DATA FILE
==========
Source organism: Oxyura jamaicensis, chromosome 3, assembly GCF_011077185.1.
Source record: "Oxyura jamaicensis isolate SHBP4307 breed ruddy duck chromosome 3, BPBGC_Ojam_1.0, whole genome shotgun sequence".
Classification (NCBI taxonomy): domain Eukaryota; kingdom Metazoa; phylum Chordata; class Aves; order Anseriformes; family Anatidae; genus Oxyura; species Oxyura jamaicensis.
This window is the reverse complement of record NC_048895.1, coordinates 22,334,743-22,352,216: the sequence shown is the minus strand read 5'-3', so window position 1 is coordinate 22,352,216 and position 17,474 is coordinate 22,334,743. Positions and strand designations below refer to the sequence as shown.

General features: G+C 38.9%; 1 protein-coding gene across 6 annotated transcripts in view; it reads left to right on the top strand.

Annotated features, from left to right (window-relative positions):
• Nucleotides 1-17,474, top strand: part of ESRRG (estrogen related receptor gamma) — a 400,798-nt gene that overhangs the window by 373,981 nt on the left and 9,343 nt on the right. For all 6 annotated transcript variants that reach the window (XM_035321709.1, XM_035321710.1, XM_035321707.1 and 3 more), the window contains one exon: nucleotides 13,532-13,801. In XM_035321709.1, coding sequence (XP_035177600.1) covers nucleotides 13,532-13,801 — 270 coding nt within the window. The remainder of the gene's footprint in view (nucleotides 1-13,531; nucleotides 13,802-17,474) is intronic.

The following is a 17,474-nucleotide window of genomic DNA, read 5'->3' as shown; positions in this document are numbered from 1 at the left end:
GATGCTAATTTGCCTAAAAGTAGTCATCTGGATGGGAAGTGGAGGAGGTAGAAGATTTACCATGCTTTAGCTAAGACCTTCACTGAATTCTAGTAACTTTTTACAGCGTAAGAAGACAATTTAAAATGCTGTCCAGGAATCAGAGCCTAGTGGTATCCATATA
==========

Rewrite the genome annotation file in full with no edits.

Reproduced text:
Source organism: Oxyura jamaicensis, chromosome 3, assembly GCF_011077185.1.
Source record: "Oxyura jamaicensis isolate SHBP4307 breed ruddy duck chromosome 3, BPBGC_Ojam_1.0, whole genome shotgun sequence".
Classification (NCBI taxonomy): domain Eukaryota; kingdom Metazoa; phylum Chordata; class Aves; order Anseriformes; family Anatidae; genus Oxyura; species Oxyura jamaicensis.
This window is the reverse complement of record NC_048895.1, coordinates 22,334,743-22,352,216: the sequence shown is the minus strand read 5'-3', so window position 1 is coordinate 22,352,216 and position 17,474 is coordinate 22,334,743. Positions and strand designations below refer to the sequence as shown.

General features: G+C 38.9%; 1 protein-coding gene across 6 annotated transcripts in view; it reads left to right on the top strand.

Annotated features, from left to right (window-relative positions):
• Nucleotides 1-17,474, top strand: part of ESRRG (estrogen related receptor gamma) — a 400,798-nt gene that overhangs the window by 373,981 nt on the left and 9,343 nt on the right. For all 6 annotated transcript variants that reach the window (XM_035321709.1, XM_035321710.1, XM_035321707.1 and 3 more), the window contains one exon: nucleotides 13,532-13,801. In XM_035321709.1, coding sequence (XP_035177600.1) covers nucleotides 13,532-13,801 — 270 coding nt within the window. The remainder of the gene's footprint in view (nucleotides 1-13,531; nucleotides 13,802-17,474) is intronic.

The following is a 17,474-nucleotide window of genomic DNA, read 5'->3' as shown; positions in this document are numbered from 1 at the left end:
GATGCTAATTTGCCTAAAAGTAGTCATCTGGATGGGAAGTGGAGGAGGTAGAAGATTTACCATGCTTTAGCTAAGACCTTCACTGAATTCTAGTAACTTTTTACAGCGTAAGAAGACAATTTAAAATGCTGTCCAGGAATCAGAGCCTAGTGGTATCCATATA